Home | Reviews | Exclusive Writings | Great Links | Miscellaneous | FAQ | Contact Us

Harry Potter and the Prisoner of Azkaban /

Rated: PG

Starring: Daniel Radcliffe, Emma Watson, Rupert Grint, Gary Oldman, David Thewlis

Directed by: Alfonso Cuarón

Produced by: Chris Columbus, David Heyman
Written by: Steve Kloves, J.K. Rowling
Distributor: Warner Brothers


Movie Image
Movie Image
Movie Image

     I suppose you could say that the replacement of the previous Harry Potter movies’ director, Chris Columbus, with the acclaimed Alfonso Cuarón, was a smart one. Cuarón has a knack for the material; his work in The Prisoner of Azkaban is lighter and more enriching than anything in the first two films. However, with it, he has also destroyed everything Columbus had worked for in them, straying from the style that fans have come to love. This installment in the series is the strongest one, but does this really matter when it is so desperately out of place? For starters, Hogwarts, as we know it, now seems like an entirely different setting. Not to mention the characters’ personalities (Draco Malfoy’s in particular) have changed quite a bit. I really liked Harry Potter and the Prisoner of Azkaban but I just couldn’t become accustomed to this change. Yes, maybe I would be calling this a masterful picture if Cuarón had directed the first two, and his techniques seemed usual. But I just can’t bear to see Harry’s embodiment morphing. I just can’t.

      This time around, Harry (Daniel Radcliffe, who is now quite a fine actor) is supposedly being chased by Sirius Black (Gary Oldman), the only Azkaban-prison escapee ever. Black was responsible for telling Voldemort where Harry’s parents were before he killed them, according to the magical realm’s experts. With his escape from Azkaban, it is feared that he has come to finish the Potters off, once and for all, by taking down the sole survivor of Voldemort’s attack. Surprises are certainly in store for those who have not read the book come the film’s end; I became increasingly entertained as it rolled on. Perhaps this is simply because I was more adjusted to Cuarón’s style, rather than an explanation for an ascent in quality on the part of the movie. Seeing Harry Potter and the Prisoner of Azkaban a second time will further prove its worthiness. I will be able to instantly know what to expect on the part of the director, allowing me to focus more on the story and the evolution of the characters. Doing such could almost be taken as a sort of test or experiment of my willingness to adapt to new material. 

     There are presumable advances in this outing, despite its setbacks. Most of these involve the special effects, which are astounding in every sense. There is pure visual wonder here, albeit more artificial than that of its predecessors. The best computed-creation is the Hypogriff, a creature Hagrid (Robbie Coltrane), now a professor at Hogwarts, has a bit of a disastrous hands-on experience teaching his class about. The Hypogriff is, simply put, a half-bird, half-horse. However, the only way one can really understand its look is to see it. The images in Harry Potter and the Prisoner of Azkaban are that unwordly. The werewolves in the movie were surely assembled terrifically, as well.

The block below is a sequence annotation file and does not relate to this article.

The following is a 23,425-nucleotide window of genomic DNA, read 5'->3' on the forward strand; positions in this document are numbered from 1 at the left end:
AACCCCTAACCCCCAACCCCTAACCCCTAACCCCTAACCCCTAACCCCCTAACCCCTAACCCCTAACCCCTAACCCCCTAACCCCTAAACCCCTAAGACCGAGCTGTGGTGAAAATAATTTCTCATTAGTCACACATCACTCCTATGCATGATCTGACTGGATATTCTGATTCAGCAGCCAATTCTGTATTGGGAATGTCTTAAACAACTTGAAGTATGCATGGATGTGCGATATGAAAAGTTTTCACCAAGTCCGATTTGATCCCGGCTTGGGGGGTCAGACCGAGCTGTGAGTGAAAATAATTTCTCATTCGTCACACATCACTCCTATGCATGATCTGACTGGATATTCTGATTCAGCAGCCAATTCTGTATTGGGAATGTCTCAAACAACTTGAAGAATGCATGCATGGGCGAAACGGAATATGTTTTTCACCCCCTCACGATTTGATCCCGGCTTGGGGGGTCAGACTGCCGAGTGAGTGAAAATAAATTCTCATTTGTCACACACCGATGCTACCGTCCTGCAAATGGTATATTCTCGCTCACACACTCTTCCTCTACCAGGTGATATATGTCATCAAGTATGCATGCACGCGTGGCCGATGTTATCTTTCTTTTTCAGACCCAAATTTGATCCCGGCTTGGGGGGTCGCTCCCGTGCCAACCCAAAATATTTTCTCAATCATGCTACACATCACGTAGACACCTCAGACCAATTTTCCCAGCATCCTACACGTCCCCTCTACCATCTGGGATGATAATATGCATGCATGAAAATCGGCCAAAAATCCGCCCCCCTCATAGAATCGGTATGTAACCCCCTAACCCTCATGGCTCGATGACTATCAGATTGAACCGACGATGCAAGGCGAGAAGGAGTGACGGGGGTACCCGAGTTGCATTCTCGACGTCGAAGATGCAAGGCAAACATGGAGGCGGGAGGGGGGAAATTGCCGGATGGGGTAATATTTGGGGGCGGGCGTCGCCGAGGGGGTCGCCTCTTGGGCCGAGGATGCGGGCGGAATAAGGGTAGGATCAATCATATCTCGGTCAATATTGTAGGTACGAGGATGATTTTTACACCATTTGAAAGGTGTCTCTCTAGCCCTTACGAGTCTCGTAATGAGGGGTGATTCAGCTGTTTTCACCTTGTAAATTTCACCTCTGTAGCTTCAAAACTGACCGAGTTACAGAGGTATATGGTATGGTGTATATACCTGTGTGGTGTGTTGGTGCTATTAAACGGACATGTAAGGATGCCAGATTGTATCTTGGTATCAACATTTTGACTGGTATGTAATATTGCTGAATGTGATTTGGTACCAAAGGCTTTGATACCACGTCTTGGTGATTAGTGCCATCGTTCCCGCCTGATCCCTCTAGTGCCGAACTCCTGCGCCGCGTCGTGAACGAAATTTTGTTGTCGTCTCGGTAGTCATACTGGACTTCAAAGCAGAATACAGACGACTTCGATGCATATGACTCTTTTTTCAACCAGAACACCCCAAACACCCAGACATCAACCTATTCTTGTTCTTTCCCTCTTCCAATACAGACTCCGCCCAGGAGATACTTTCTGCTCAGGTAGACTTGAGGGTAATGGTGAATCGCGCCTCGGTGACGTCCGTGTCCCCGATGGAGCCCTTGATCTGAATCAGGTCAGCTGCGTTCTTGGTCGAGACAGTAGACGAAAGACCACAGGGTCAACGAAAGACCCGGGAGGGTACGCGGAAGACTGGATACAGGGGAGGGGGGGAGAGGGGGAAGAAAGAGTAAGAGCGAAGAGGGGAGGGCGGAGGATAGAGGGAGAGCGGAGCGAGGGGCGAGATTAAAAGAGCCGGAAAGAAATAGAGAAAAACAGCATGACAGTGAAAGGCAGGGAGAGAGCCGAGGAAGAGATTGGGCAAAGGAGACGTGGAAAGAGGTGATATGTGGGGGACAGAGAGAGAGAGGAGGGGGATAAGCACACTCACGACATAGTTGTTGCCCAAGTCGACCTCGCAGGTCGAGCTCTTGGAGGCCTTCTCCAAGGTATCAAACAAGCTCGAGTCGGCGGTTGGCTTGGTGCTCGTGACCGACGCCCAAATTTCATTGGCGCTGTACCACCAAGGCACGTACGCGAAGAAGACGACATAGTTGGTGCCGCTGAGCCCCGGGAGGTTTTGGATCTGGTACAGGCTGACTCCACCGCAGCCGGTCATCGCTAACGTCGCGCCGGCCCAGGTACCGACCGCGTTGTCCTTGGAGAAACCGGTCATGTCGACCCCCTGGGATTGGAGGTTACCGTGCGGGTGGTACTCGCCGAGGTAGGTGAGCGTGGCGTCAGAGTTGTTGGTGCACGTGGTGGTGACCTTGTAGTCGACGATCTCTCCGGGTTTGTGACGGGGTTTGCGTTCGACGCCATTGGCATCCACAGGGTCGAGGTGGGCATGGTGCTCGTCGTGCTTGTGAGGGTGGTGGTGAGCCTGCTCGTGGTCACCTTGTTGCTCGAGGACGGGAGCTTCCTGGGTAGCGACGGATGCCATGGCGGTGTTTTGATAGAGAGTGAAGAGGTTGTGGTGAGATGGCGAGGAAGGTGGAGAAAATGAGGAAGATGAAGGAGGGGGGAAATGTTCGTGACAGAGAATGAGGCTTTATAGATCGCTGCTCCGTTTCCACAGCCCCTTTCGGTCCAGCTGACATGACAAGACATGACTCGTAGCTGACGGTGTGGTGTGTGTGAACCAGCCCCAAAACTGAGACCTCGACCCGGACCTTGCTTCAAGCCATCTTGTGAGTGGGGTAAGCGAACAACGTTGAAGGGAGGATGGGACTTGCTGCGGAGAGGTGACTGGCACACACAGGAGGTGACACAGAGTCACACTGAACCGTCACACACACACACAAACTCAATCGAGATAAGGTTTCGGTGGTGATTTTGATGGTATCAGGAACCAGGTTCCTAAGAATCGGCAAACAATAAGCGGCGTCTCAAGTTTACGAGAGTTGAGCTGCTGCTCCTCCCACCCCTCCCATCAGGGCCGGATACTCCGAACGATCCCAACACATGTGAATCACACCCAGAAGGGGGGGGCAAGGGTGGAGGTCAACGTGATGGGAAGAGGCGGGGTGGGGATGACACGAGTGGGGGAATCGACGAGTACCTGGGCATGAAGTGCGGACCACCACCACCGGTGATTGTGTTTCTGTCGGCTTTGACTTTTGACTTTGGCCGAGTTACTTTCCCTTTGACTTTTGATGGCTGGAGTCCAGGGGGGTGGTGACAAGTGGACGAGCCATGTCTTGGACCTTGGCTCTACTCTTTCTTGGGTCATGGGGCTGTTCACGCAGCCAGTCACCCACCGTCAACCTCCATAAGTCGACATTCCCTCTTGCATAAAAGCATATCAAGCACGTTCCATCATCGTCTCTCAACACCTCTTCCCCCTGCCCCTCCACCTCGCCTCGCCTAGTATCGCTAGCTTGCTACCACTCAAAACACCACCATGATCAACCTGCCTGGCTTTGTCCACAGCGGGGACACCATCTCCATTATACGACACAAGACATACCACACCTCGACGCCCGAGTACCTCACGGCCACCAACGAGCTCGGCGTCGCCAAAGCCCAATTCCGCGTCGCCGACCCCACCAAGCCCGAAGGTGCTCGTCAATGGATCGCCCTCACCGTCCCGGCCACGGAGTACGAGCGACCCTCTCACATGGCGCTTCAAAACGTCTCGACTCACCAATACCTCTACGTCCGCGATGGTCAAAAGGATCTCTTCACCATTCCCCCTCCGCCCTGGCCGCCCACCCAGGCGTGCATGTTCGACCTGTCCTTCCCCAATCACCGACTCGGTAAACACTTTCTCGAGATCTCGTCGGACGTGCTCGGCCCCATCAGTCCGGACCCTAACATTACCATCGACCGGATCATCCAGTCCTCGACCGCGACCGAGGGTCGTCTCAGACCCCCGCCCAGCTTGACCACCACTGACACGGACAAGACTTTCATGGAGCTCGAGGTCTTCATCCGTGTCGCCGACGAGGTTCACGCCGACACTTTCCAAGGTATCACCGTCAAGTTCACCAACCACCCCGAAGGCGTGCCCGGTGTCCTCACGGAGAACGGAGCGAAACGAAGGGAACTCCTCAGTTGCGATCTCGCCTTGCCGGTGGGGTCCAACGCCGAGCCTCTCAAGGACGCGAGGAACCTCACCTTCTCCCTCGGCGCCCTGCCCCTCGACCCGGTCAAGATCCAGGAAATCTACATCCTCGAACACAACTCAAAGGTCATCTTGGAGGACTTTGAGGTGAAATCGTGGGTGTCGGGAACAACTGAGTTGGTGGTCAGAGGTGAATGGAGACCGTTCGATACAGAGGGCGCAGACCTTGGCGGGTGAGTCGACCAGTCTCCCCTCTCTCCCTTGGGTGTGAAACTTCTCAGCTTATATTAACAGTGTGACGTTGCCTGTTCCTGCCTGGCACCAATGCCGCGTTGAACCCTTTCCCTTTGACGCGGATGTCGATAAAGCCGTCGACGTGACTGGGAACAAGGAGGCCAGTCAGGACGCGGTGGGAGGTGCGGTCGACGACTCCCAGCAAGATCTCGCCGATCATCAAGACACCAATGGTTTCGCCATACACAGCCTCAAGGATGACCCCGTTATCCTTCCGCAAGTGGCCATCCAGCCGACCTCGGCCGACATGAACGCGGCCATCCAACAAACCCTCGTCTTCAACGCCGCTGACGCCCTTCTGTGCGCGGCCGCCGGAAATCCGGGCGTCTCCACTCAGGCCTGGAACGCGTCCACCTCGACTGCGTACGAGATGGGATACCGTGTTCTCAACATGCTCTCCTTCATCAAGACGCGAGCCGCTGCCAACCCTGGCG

Hermione Granger (Emma Watson), who took a back seat to Harry and Ron (Rupert Grint) in the first two flicks, steals the show in The Prisoner of Azkaban. She’s a very funny, bubbly, and adventurous character, introducing an interesting plot-twist of sorts near the end of the movie. Watson has proved herself to be an extremely gifted actress, and probably the best of the group of three friends. Her work here is best described as ferocious, usually bringing either comedic relief or some sort of silly profoundness to each scene that she’s in.

     It is kind of ironic that J.K. Rowling, the author of the Harry Potter books, was very hesitant about allowing her work to be adapted into movies. The theory behind this was that children should imagine the look and feel of each character, rather than having these force-fed to them on a multiplex screen. This is also why there are no pictures in any of the series’ novels. Her worries have most definitely been falsified, despite the fact that every character does look and act a certain way. But the sheer imagination that these movies possess is extraordinary; it would be impossible to call them clear-cut, as Rowling feared they would be. Cuarón makes things even more outlandish in The Prisoner of Azkaban, which I assume will please the writer of his source material, even though I’m still quite iffy about the method, myself. There is no doubt that this film is extremely deserving, and well worth your hard-earned buck, though. Watching it is like being transported into a world of joyful sensation for two and a half hours, and there is truly nothing better than partaking in an experience of such a sort. This is a pure motion picture, fully absorbing in every way possible.

-Danny, Bucket Reviews (6.4.2004)


Back to Home
The Bucket Review's Rating Scale